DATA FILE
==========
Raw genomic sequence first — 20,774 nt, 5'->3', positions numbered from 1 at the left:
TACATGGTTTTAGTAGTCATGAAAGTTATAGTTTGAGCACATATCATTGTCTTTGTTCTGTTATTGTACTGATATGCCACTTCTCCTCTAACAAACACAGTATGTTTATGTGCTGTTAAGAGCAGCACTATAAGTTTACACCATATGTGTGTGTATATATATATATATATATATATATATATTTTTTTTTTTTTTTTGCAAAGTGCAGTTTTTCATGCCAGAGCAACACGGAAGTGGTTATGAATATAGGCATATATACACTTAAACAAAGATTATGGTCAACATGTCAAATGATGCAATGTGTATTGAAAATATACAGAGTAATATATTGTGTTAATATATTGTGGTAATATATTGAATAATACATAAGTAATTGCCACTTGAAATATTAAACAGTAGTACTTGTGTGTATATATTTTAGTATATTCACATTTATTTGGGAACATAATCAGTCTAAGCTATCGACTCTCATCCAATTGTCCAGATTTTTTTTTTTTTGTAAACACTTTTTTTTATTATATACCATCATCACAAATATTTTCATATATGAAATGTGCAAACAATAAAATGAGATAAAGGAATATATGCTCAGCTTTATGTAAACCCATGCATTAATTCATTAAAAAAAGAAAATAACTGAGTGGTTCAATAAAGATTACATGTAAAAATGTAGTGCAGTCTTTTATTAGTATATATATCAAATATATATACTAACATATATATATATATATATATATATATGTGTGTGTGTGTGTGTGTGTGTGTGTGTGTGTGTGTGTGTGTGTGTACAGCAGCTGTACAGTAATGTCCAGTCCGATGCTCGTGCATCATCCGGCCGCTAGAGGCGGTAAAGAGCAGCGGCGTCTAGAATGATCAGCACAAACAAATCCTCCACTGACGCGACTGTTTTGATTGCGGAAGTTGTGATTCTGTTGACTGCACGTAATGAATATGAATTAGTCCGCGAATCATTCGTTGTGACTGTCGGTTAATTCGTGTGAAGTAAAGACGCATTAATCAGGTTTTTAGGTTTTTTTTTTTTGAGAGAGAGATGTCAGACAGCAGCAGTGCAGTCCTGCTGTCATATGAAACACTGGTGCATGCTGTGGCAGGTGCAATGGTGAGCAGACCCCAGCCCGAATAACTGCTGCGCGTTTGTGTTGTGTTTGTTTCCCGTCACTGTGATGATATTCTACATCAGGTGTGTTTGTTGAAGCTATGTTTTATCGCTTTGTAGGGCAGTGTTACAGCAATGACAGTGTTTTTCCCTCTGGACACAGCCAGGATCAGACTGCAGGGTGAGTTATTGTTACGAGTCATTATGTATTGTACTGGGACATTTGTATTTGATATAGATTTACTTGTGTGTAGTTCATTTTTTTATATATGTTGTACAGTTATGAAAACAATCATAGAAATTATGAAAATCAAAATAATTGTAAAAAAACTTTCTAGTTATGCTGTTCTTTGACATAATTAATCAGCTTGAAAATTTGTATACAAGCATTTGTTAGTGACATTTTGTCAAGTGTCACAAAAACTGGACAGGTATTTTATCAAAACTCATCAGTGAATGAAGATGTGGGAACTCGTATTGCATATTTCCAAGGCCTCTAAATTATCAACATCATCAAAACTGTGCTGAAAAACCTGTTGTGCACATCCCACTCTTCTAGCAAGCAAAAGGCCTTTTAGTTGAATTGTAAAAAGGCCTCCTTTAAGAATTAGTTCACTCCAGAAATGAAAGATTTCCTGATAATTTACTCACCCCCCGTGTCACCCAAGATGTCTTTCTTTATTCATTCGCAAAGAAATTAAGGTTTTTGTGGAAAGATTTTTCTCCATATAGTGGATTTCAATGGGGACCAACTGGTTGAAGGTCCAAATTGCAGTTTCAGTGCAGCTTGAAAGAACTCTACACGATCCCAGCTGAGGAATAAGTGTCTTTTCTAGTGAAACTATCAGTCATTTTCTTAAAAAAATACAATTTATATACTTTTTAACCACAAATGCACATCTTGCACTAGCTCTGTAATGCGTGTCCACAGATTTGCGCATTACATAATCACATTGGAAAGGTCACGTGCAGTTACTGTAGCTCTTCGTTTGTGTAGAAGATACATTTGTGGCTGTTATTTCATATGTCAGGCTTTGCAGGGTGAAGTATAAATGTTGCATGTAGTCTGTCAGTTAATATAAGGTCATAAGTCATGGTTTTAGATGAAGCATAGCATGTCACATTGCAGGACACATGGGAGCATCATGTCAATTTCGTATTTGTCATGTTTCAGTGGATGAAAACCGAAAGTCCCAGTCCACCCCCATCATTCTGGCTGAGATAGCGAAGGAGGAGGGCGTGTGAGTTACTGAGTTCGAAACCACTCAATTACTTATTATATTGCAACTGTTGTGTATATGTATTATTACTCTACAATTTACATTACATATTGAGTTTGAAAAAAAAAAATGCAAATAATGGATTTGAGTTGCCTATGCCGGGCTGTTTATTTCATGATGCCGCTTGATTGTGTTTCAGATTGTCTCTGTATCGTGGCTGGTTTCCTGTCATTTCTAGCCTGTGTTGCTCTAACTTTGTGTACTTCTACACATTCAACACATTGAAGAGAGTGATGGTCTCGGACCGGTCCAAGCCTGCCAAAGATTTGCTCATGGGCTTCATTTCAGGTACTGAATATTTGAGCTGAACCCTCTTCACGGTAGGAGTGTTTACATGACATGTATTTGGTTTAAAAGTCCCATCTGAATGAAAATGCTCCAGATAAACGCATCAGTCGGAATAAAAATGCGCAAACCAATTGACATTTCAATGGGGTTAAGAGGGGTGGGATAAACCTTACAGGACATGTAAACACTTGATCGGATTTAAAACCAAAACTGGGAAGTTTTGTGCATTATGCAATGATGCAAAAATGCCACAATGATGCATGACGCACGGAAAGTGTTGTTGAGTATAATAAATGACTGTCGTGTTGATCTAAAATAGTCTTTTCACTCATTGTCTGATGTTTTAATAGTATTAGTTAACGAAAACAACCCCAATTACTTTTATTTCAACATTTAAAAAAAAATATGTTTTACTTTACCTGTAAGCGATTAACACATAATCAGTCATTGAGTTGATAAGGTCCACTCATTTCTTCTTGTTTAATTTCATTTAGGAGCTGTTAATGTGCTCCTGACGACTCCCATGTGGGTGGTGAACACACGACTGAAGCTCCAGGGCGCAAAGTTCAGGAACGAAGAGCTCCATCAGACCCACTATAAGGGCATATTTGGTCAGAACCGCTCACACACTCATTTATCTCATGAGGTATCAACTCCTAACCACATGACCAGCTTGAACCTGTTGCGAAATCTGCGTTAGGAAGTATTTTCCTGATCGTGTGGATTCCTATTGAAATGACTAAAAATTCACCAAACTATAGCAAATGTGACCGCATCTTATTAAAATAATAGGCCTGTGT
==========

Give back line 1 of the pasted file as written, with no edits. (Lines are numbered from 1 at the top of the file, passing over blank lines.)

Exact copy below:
Raw genomic sequence first — 20,774 nt, 5'->3', positions numbered from 1 at the left: